Cultured Collections

Monaco Native Emilie Pastor Curated Her Art Collection to be Able to Travel With Her

How did you begin to build your own collection?

Emilie Pastor: When I started buying art in my 20s, I wasn’t collecting. I was like a magpie, picking up little, inexpensive, and playful things that caught my eye. I still have a few crazy pieces from that era. I made a conscious decision to start building a meaningful collection around the time my father passed away. It was very grounding and it gave me time to reflect on what was important and to take my passion for art seriously.

Emilie Pastor in her Monaco home. Artwork by Ana Elisa Egreja. Chairs by Franz West.

What was the first piece you purchased?

EP: The first piece in my collection was by Allen Ruppersberg. He is part of the first generation of American Conceptual artists and recognized as an early practitioner of installation art. During the 1960s Ruppersberg formed significant relationships with John Baldessari and Ed Ruscha, two artists whose work I later acquired. My collection generally champions artists who are currently making, but I frame and contextualize their works with more established names of contemporary art since the 1960s.

Artworks by Alighiero Boetti, Jason Rhoades, Francis Picabia, Ana Elisa Egreja, and John Baldessari.

Do you have a defining theme to your collection? 

EP: I am always drawn to works with an element of the natural world. It is not always obvious like, for example, a painting of a landscape, but can be through metaphor, the material of a piece, or the practice of the artist. For example, in my collection there is a branch through a window in a Mohammed Sami painting, an owl sculpture by Jason Rhoades, an iconic sunset over the Californian mountains in an Etel Adnan painting, and references to the forces of nature in a Lawrence Weiner text sculpture, to name a few.

How often do you rehang your collection and why is it important to you?

EP: I really live with my collection and it moves with me. I live between two countries, so I am constantly rehanging works, finding space for new acquisitions, and re-contextualizing the collection in new configurations. My family and I are growing and changing, and I like how this is reflected in the way we live with art.

 What is inspiring you right now?

EP: I am inspired by artists who are creating systems of sustainability and are mindful of ecology. I love Danh Vō for this reason. His studio and farm in Germany have a strong focus on renewable sources and sustainable living, which permeates his practice. Although he is not strictly a designer, I have huge respect for Patagonia Founder Yvon Chouinard, who is giving away the company to fight the climate crisis. I am also inspired by the legacy of Virgil Abloh. His genius allowed him to create across disciplines and re-define street art.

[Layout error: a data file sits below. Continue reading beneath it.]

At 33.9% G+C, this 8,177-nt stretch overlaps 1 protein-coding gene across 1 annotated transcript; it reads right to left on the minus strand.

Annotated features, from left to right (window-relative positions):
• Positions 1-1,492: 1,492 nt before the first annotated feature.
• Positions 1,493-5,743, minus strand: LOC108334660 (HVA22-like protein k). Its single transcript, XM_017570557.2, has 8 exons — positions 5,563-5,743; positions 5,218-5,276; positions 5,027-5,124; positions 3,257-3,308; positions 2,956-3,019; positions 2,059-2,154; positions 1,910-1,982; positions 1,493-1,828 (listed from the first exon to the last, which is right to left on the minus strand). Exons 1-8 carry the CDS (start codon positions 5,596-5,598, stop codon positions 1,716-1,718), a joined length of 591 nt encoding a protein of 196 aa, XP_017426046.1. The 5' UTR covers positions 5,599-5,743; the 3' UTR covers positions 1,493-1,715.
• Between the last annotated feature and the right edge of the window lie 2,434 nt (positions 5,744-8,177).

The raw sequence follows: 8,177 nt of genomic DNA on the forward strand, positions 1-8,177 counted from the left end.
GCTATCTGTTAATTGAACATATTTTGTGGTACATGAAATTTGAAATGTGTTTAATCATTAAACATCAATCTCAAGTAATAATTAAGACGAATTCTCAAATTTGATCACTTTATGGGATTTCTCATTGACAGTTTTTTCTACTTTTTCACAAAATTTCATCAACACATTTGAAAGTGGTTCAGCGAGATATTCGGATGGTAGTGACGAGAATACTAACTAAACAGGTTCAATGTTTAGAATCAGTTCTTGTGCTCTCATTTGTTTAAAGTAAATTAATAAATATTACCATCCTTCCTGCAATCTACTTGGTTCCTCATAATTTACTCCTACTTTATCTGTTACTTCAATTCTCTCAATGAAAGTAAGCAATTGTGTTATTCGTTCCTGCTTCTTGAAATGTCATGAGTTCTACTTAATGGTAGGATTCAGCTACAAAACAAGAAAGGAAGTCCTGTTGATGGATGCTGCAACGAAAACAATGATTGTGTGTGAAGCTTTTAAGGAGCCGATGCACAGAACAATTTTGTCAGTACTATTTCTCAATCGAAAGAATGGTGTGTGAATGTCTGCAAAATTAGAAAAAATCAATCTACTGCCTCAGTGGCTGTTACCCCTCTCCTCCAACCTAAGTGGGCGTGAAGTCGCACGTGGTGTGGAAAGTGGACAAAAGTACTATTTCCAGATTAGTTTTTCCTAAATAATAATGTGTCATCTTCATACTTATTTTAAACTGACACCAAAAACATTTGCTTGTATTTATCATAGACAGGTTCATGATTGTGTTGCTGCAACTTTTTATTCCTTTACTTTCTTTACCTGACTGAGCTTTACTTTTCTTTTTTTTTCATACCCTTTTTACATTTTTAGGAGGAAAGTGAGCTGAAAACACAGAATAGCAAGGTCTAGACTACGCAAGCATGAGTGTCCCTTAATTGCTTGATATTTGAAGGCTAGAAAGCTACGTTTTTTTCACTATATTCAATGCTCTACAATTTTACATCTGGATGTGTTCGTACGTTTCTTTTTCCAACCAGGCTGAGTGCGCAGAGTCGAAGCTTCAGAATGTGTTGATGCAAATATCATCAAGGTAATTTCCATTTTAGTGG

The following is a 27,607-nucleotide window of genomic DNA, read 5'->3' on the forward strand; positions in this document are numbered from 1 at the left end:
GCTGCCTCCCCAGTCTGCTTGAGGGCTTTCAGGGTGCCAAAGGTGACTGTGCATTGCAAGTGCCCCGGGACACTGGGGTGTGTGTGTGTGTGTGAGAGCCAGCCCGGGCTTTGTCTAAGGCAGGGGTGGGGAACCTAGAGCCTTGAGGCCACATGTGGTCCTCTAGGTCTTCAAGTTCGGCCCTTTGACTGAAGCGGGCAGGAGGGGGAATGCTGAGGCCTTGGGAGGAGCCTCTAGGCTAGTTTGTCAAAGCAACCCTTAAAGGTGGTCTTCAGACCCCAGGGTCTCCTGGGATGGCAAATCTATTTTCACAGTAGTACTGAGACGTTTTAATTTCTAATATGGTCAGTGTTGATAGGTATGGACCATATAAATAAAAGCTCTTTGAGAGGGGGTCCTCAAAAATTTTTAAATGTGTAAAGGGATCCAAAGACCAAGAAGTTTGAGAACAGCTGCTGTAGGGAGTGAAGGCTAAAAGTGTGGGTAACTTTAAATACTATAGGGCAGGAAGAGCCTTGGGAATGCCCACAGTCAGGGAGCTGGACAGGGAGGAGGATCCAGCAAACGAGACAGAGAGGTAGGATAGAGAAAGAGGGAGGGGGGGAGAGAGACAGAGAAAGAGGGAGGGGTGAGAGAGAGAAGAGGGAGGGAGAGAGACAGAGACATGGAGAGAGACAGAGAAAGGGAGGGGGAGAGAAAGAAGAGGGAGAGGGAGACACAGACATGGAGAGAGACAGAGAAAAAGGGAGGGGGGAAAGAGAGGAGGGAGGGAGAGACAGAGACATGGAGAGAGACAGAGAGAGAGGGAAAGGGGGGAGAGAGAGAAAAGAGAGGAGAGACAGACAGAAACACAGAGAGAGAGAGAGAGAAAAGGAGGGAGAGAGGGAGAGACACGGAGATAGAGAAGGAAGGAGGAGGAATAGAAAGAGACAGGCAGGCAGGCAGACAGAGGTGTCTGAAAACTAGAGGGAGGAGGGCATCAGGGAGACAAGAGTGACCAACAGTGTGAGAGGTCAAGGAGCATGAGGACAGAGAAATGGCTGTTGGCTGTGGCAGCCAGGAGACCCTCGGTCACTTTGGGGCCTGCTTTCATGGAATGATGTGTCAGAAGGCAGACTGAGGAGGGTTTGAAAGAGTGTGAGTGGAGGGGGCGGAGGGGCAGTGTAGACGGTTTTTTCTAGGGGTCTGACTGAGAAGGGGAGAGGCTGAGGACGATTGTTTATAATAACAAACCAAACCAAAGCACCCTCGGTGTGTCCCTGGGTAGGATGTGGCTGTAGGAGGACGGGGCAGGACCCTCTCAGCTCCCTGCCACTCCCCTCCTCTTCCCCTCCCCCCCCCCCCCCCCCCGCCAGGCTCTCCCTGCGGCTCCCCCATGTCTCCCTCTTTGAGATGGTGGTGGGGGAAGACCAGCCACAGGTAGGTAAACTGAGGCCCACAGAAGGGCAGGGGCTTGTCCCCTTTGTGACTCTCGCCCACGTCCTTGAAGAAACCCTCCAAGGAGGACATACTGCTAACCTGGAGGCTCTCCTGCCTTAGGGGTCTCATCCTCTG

Artworks by Olivier Millagou, Claes Oldenburg and Coosje van Bruggen, Lee Ufan, Takuro Kuwata, Mike Kelley, Enzo Cucchi, and Dan McCarthy in the office.

What current collecting trends are on your radar, if any?

EP: Recent trends have made me consider diversity in my collection. The world is changing and this shift matters to me. I want to capture the spirit of the time I live in through the art I collect. 

Does the marketplace help your discovery?

EP: I don’t look to the market to discover new artists. Through Concrete Projects, which I founded with my friend Sibylle Rochat, I look at trailblazing institutions such as Chisenhale in London and Palais de Tokyo in Paris, as well as other independent spaces, brilliant curators, and artists that we have developed relationships with.

Artworks by Morris Louis and Mai-Thu Perret.

What is the last piece you purchased?

EP: The last works I purchased were a beautiful David Hammons body print and a Ron Gorchov saddle work. The Hammons piece depicts a female figure and was originally owned by a female collector and patron of the arts. I have always wanted a Hammons work, and this one felt perfect. I had my first ever Zoom call with a painting to view the Gorchov. It was a surreal experience, so I am looking forward to seeing it in real life.

What is the one piece that got away?

EP: If it wasn’t meant to be, it wasn’t meant to be.